“It’s the Fed’s fault!”
That has been the rallying cry for so endless misguided analysis and criticism going back at least to the 1990s, if not before.
Has the financial press ever written a less insightful and lazier line than the “Fed-driven rally?” As if a columnist actually knows what is driving the market at any given moment in time (or year, for that matter).
Blaming the Fed for all of the evils in the world has become a cottage industry — certainly for booksellers: The Lords of Easy Money, The Tyranny of the Federal Reserve, Fed Up, End The Fed, and the father of the genre, The Creature from Jekyll Island.
I am no Fed apologist, either. The Federal Reserve has been a subject of 717 posts on this site — both pre- and post-Great Financial Crisis (GFC). When I created my list of who to blame for the great financial crisis, Fed Chair Alan Greenspan was #1, The Fed’s monetary policy was #2, and the Federal Reserve again in its role as bank regulator was #11. Bailout Nation, chapter two, is titled “The creation of the Federal Reserve and its role in creating our Bailout Nation.” if you would have told me I would be writing this post a decade ago I would have laughed at you.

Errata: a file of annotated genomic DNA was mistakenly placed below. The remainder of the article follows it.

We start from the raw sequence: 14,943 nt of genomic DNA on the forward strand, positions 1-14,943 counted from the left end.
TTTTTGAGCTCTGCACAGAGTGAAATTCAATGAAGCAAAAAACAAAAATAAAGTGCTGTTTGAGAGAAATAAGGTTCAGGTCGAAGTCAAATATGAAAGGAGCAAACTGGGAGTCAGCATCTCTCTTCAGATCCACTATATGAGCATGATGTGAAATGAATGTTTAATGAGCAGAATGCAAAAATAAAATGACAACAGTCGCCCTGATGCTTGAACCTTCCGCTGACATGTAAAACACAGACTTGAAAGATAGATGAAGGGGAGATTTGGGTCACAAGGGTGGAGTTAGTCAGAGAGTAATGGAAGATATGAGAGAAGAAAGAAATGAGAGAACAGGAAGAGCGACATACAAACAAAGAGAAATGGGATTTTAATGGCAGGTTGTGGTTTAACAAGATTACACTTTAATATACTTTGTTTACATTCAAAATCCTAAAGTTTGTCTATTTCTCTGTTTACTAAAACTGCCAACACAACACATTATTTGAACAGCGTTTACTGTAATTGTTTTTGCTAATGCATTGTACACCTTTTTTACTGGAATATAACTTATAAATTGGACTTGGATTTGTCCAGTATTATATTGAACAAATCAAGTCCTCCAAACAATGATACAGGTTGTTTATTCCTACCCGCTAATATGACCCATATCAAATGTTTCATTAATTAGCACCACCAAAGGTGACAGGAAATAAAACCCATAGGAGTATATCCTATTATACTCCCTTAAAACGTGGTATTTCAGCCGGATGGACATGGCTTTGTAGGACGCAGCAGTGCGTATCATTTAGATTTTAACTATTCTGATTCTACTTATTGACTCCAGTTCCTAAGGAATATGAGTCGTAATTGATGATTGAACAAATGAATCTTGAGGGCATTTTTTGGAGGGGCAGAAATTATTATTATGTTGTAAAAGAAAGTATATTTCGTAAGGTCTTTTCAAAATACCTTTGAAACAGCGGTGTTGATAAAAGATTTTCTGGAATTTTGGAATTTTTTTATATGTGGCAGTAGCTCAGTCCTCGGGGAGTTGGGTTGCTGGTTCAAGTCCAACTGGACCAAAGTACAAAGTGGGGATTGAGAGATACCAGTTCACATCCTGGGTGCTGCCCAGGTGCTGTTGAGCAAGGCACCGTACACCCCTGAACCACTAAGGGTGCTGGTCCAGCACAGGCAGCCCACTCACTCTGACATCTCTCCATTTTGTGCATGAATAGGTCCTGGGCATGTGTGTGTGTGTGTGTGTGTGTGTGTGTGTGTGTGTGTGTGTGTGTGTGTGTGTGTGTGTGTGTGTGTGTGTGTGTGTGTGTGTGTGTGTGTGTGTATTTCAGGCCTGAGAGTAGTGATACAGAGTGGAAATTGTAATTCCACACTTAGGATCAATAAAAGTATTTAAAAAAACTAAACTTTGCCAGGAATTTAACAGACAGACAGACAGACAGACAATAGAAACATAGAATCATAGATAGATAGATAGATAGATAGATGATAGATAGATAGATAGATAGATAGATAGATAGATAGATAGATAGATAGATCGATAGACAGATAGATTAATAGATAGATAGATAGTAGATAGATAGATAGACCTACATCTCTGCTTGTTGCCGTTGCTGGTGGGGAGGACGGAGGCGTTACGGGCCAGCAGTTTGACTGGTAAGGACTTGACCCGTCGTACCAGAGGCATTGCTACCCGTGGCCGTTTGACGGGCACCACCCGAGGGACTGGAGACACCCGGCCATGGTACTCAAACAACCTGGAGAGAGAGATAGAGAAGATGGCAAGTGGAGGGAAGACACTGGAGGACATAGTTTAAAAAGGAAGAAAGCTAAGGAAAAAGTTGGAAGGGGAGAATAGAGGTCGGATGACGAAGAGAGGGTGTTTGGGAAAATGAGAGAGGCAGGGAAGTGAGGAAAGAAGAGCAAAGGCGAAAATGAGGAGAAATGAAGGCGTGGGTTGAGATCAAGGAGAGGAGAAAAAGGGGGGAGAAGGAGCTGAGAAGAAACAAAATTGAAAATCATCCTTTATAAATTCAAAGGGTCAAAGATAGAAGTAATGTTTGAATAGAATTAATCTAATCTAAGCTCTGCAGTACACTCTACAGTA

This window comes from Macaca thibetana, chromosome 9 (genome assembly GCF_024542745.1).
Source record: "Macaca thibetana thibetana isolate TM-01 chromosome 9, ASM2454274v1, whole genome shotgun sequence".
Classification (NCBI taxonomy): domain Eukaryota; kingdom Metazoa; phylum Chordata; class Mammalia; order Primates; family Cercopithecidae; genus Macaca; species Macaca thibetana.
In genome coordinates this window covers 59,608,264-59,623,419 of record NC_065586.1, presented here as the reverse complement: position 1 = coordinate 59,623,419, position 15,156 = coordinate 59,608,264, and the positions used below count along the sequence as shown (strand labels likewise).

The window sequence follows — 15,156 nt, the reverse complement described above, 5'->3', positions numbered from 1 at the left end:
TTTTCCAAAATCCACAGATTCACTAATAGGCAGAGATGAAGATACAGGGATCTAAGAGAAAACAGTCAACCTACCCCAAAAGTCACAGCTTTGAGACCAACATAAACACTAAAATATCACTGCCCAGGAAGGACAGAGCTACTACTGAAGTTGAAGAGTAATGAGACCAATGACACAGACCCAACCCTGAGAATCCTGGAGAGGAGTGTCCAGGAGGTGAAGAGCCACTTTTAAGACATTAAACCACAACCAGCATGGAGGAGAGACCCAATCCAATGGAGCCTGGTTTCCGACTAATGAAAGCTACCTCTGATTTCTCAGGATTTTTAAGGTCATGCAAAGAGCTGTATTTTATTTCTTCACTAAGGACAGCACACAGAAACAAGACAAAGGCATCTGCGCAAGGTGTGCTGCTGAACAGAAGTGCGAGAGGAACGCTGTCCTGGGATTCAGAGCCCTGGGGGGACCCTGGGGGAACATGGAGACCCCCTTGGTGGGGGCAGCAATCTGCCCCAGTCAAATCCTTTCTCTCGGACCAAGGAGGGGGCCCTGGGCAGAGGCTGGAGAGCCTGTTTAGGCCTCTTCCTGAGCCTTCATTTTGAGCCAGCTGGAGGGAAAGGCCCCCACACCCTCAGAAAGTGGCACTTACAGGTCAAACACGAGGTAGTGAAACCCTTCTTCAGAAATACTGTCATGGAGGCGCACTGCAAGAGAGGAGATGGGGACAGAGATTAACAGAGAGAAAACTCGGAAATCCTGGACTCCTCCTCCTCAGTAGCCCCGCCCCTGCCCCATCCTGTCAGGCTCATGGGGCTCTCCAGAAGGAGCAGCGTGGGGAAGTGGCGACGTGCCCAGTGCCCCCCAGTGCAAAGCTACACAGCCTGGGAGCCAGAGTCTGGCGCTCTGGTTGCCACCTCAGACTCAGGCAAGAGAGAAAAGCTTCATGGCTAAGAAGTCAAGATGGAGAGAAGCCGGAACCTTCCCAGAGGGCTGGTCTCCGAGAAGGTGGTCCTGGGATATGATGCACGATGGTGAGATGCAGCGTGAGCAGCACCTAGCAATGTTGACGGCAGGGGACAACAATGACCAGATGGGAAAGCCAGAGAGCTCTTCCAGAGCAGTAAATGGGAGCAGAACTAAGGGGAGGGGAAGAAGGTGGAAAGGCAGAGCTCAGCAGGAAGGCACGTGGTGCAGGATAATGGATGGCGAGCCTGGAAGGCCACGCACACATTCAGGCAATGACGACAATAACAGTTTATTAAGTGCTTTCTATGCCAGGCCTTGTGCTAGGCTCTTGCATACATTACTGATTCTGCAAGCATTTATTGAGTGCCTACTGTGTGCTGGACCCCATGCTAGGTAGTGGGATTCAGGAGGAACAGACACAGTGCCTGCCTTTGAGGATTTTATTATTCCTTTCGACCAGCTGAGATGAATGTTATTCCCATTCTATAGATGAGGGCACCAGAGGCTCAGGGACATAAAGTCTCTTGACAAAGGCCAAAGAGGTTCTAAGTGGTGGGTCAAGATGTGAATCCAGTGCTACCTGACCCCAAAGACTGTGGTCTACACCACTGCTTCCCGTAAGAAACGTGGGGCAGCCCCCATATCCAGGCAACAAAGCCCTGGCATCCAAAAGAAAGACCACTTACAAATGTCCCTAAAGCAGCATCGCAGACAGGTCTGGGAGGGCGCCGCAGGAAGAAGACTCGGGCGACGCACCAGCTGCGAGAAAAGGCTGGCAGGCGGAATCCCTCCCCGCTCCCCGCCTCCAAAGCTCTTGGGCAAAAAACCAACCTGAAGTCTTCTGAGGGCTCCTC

Despite this, I try to avoid the easy, lazy tendency to place all of the world’s ills at the feet of the U.S. central bank. To be sure, U.S. central bank errors are, in the parlance of the battlefield, a “target-rich environment.” But at a certain point, you must acknowledge the way the world actually works and avoid overly simplistic, post-hoc narratives. These three Cs explain why:
Complexity: The world is complicated; only rarely is one single factor THE driver of an economic outcome.
Counterfactual: What does the economy look like without the U.S. central bank? What does the world look like without its liquidity?
Causation: Knowing the exact, specific cause of any given event is extremely difficult. We can hypothesize and debate, but we rarely know why.
I could probably add a fourth C: Certainty. I am genuinely astonished over exactly how certain so many pundits are that they have deduced the causation of all of our woes, and laid it at the feet of the Fed.
I do not have a dog in this fight; however, I detest the sort of lazy analysis that leads investors down an ill-considered, and ultimately money-losing path…
How Much Shall We Blame the Fed? (February 19, 2020)
How Greenspan Became the ex-Maestro (August 11, 2014)
Who is to Blame, 1-25 (June 29, 2009)
A Consensus is Developing: Blame Greenspan (June 8, 2006)